( Fig. 6). This isotope composition corresponds with that of manure. However, from its elevated d 18 O NO 3 (8.7&) value and depleted DO concentration value (1.3 mg l 1 ), it can be sug- gested that the sample properties were due to the denitrifi- cation of the nitrate that originated from chemical fertilizers under a sporadically anaerobic environment. The number of houses is limited within the farming area. Even if some houses are not connected to the sewer, domestic effluents generally drain to nearby rivers through side ditches. Leakage from sewage pipes is another possible trans- portation source of domestic wastes in urbanized areas ( Lerner, 2002; Wakida and Lerner, 2005). In Kumamoto, the downward flowing groundwater from the recharge area generally did not display clear tendency of NO concentration increase with an increase of d 15 N NO 3 in urbanized areas ( Fig. 5 ). Therefore, it is likely that the contribution of sewage leaked from sewage pipes is not the prime source of nitrate, although

showed a high d 15 N NO 3 (14.9&) and NO

3

water research 47 (2013) 2661 e 2675 2669 Fig. 7 e Changes of NO , DO,

Fig. 7 e Changes of NO , DO, d 15 N NO 3 , and d 18 O NO 3 with groundwater flow (a) A eA 0 and (b) B eB 0 . Plots in Fig. 7 correspond to groundwater samples collected at borehole sites within the solid lines in Fig. 1. The parallel axis indicates sampling points in order of groundwater flow direction for A eA 0 and BeB 0 , respectively. The order was decided in Fig. 1 from the connecting positions between the lines A eA 0 (or BeB 0 ) and the perpendicular line from each site. Compositional variation in each site represents seasonal variation.

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some contribution of it is suggested by the analysis of chem- ical markers (artificial sweeteners such as acesulfame K) (Nakata et al., personal communication), which is a more sensible tracer of sewage source, and by the analysis with flow systems (discussed later). Treated wastewater from sewage treatment plants, which still show high NO concentrations in the order of few tens of mg l 1 , drain directly into nearby rivers. As mentioned previously, river water (with DO con- centrations >8 mg l 1 ) showed higher d 15 N NO 3 compositions than do spring water and groundwater with high NO concentrations > 30 mg l 1 ( Fig. 6). It is reasonable to conclude that nitrate in river water was partly derived from wastewater of sewage origin. As a consequence, it can be concluded that long-term application of chemical fertilizers is a prime cause of

3

3

groundwater nitrate pollution presently observed in Kuma- moto. Minor contributions of manures from livestock farms and organic fertilizers might also be suggested as secondary important sources. It is however difficult to point out their contribution rates for each sampling site due to the fact that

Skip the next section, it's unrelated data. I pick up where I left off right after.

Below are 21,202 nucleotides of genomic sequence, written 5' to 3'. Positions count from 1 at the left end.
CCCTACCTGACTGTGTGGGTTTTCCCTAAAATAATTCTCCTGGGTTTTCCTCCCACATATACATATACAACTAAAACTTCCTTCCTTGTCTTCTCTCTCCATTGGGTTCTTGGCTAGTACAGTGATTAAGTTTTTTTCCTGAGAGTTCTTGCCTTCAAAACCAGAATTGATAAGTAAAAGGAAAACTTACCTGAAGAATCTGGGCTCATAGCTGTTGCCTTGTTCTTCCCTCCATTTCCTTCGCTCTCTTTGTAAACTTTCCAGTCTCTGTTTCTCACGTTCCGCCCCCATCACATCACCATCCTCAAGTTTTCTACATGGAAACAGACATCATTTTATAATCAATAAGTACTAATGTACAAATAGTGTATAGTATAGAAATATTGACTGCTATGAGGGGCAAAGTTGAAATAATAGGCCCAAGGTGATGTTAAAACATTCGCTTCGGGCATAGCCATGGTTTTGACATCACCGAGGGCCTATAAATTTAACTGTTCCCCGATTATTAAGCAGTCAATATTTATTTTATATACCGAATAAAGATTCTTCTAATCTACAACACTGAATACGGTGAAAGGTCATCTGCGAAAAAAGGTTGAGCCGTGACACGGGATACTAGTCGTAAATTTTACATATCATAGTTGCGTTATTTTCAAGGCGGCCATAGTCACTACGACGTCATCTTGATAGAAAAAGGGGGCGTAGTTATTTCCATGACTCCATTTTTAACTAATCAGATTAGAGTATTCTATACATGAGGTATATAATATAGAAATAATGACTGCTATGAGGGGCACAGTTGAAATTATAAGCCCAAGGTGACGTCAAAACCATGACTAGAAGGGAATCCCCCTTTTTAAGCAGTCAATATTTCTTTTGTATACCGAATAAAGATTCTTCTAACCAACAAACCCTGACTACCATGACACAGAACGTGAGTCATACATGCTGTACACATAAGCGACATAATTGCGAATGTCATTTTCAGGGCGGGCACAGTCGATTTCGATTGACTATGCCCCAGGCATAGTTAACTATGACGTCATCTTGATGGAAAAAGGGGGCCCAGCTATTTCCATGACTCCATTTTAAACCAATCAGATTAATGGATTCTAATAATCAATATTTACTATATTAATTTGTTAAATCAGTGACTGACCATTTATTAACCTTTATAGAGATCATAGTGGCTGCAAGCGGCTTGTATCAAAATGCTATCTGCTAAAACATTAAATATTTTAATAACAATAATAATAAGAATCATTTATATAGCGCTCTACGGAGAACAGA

isotopic compositions of the source materials have their own variations. Finer scale mixing signature of these sources would be better expressed on a simulation model by putting information of historical change of the land-use and nitrate

loads on the groundwater flow simulation model and by tuning between calculated results and observed concentra- tion and isotopic data. We are preparing to show these results in a separated paper. Our results taken in context with this study imply that the effects of political action in the control- ling of fertilizer applications enforced after the 1990s are not

2670 water research 47 (2013) 2661 e 2675 Fig. 8 e Sample plots on the d

Fig. 8 e Sample plots on the d 15 N NO 3 vs. NO

dilution and (b) denitrification, and (c) for the Midori River watershed named as zone C groundwater. Plots for dilution type groundwater samples are also shown in Fig. 8b in a yellow color. (For interpretation of the references to colour in this figure

legend, the reader is referred to the web version of this article.)

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diagram for groundwater with two different nitrate attenuation types: (a)

yet evident. Groundwater nitrate monitoring along with d 15 N NO 3 and d 18 O NO 3 analysis is important not only to check pollution status but also to evaluate the effects of manure, which might be the next additional concern as a pollution source.

5.2. Two different attenuation mechanisms: dilution

and denitrification

3 concentration and

d 15 N NO 3 changes were observed along the flow direction be- tween the two different groundwater flow systems: A eA 0 and B eB 0 ( Fig. 7). This implies that different attenuation processes for nitrate pollution are occurring within each flow system. This section describes the attenuation mechanisms for each flow system in detail and compares their efficiencies in terms of attenuation functions.

The contrasting decline tendency in NO

5.2.1. Groundwater flow AeA 0

In zone A1, nitrate concentration found in confined ground- water decreased along the flow direction ( Fig. 7 a). However, the DO concentration values were still higher than 8 mg l 1 and the d 15 N NO 3 change was very small (1e1.5 &). Moreover,

isotopic fractionation was also unclear for d 18 O NO 3 ( Fig. 7 a). In turn, it is well known that paddy irrigation water of the Shira

River water (NO

DO ¼ 8e9 mg l 1 ) recharges underneath groundwater at the

mid-stream area of the Shira River ( Tanaka et al., 2010) ( Fig. 2).

3 concentration in

groundwater decreased along the flow direction due to dispersion and/or dilution by irrigation water, but not by denitrification. Water quality within the zone A2 largely var- ied ( Fig. 7a), mainly due to the zone A2 being a mixing zone